New Books Network

Anders Ingram, “Writing the Ottomans: Turkish History in Early Modern England” (Palgrave-Macmillan, 2015)
You read a lot about “Orientalism,” that is, the often odd ways in which Westerners tried to understand predominantly Middle Eastern peoples and cultures. You don’t read a lot about good Western scholarship on predominately Middle Eastern peoples and cultures. All of which is to say we tend to focus... Read More
Robert O’Kell, “Disraeli: The Romance of Politics” (U. of Toronto Press, 2014)
Benjamin Disraeli was unique among British prime ministers in the 19th century in many ways, but perhaps none more so than for his career as a novelist. Whereas many scholars have treated Disraeli’s literary endeavors as an aberration born of financial necessity, in his book Disraeli: The Romance of Politics... Read More
Patricia McCarthy, “Life in the Country House in Georgian Ireland” (Paul Mellon Centre, 2016)
In the early 18th century, country houses in Ireland underwent a dramatic physical transformation. In her book Life in the Country House in Georgian Ireland (Paul Mellon Centre, 2016), Patricia McCarthy describes the course of this evolution, as the Palladian style turned aristocratic domiciles in rural Ireland from fortified buildings... Read More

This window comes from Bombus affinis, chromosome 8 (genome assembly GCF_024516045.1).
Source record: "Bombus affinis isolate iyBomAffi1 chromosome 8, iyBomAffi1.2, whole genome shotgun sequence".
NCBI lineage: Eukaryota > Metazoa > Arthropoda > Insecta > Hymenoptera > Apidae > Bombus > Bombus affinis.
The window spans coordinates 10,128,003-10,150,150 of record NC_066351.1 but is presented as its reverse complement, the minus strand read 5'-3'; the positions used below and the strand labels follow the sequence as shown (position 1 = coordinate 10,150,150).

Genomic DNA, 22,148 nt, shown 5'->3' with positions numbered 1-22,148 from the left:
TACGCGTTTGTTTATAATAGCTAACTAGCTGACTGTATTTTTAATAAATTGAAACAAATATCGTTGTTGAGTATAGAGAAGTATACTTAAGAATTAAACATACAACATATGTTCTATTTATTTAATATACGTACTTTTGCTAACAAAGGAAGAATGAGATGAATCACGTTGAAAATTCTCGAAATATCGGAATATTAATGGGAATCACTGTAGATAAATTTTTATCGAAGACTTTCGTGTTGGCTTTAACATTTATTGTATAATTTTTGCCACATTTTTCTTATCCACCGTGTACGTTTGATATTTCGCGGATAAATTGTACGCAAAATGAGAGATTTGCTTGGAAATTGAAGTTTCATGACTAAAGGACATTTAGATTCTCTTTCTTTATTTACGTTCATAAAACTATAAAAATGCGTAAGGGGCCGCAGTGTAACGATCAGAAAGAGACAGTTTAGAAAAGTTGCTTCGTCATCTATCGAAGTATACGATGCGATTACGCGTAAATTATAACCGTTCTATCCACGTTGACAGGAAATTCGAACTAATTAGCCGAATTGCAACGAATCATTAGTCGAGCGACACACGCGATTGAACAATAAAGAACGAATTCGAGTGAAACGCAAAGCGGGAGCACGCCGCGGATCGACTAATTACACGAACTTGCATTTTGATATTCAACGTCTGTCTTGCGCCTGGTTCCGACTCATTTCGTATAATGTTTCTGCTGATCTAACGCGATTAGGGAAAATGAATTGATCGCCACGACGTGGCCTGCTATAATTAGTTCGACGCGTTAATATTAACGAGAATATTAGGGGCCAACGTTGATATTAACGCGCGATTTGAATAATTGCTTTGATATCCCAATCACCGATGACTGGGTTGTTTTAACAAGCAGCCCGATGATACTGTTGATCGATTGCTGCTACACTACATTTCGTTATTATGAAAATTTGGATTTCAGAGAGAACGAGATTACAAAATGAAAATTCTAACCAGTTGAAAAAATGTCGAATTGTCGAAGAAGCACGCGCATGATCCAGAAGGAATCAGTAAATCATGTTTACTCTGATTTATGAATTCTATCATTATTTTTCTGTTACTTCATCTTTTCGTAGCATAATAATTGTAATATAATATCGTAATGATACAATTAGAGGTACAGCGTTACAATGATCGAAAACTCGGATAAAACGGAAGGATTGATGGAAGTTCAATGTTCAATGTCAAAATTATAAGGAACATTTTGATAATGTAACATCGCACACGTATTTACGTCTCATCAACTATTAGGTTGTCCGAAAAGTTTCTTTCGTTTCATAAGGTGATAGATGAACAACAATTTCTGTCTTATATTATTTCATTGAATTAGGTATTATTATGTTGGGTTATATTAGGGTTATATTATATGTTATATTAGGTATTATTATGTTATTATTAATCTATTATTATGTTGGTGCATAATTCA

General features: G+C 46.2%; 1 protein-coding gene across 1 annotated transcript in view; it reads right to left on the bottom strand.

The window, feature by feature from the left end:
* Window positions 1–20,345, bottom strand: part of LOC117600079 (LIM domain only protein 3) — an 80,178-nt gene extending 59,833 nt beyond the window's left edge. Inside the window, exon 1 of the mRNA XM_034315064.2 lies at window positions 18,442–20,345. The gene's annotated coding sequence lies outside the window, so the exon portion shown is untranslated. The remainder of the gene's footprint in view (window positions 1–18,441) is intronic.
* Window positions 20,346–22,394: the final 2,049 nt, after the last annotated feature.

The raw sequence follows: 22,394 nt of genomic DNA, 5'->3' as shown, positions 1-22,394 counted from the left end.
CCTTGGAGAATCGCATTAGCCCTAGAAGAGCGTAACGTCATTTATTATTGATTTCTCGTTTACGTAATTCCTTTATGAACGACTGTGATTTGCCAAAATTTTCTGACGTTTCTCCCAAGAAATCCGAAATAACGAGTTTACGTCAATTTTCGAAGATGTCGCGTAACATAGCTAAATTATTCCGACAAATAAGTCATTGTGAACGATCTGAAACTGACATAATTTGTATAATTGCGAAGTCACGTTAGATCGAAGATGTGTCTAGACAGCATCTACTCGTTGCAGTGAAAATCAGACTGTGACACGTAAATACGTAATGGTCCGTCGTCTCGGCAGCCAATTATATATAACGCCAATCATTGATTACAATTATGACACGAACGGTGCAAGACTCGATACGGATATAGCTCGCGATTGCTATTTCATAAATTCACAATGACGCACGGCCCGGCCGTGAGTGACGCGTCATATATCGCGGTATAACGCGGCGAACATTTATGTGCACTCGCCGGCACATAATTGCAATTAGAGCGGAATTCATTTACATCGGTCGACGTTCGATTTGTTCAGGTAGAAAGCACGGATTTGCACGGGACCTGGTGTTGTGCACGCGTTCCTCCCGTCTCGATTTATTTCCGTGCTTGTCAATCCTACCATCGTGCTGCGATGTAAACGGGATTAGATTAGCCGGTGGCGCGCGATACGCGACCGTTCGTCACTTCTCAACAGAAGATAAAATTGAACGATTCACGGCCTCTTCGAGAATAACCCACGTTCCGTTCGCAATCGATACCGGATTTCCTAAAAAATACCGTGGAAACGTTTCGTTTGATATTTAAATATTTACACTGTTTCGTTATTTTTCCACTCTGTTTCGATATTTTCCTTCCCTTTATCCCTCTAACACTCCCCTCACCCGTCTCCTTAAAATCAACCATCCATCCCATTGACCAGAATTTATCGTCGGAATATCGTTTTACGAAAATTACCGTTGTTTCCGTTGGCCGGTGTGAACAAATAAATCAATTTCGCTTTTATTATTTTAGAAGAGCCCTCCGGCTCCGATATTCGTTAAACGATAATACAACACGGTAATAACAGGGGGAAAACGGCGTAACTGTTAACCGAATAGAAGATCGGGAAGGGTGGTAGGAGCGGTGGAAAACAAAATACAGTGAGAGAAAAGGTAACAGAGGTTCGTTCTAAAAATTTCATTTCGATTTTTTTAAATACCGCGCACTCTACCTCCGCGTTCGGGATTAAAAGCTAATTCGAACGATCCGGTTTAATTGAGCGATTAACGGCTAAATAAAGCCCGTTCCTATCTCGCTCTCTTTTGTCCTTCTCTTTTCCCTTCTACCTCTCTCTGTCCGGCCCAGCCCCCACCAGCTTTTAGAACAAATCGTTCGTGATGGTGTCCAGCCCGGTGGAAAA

Dermot Meleady, “John Redmond: The National Leader” (Merrion Press, 2014)
Though in many ways the forgotten man of Irish politics, John Redmond came closer to achieving the long-sought goal of Home Rule for Ireland than had his more illustrious predecessors Daniel O’Connell and Charles Stewart Parnell. In John Redmond: The National Leader (Merrion Press, 2014), Dermot Meleady describes how Redmond... Read More
Adam Mendelsohn, “The Rag Race” (NYU Press, 2015)
In The Rag Race: How Jews Sewed Their Way to Success in America and the British Empire (New York University Press, 2015), Adam Mendelsohn, Associate Professor of History at the University of Cape Town, embarks on a comparative exploration of Jews in the rag (or clothing) trade in the British... Read More
Les Back, “Academic Diary: Or Why Higher Education Still Matters” (Goldsmiths Press, 2016)
Why does higher education still matter? In Academic Diary: Or Why Higher Education Still Matters, Les Back, a professor of Sociology at Goldsmiths’ College, University of London, offers a series of reflections framed by the time of the academic year. The first book from Goldsmiths Press, Academic Diary consists of... Read More
Steve Kemper, “A Splendid Savage: The Restless Life of Frederick Russell Burnham” (W. W. Norton, 2016)
In A Splendid Savage: The Restless Life of Frederick Russell Burnham (W. W. Norton, 2016), freelance journalist Steve Kemper details the adventurous, wandering life of the man who later inspired the creation of the Boy Scouts. Tracking Burnham’s journeys from the American frontier all the way to Africa, Kemper vividly... Read More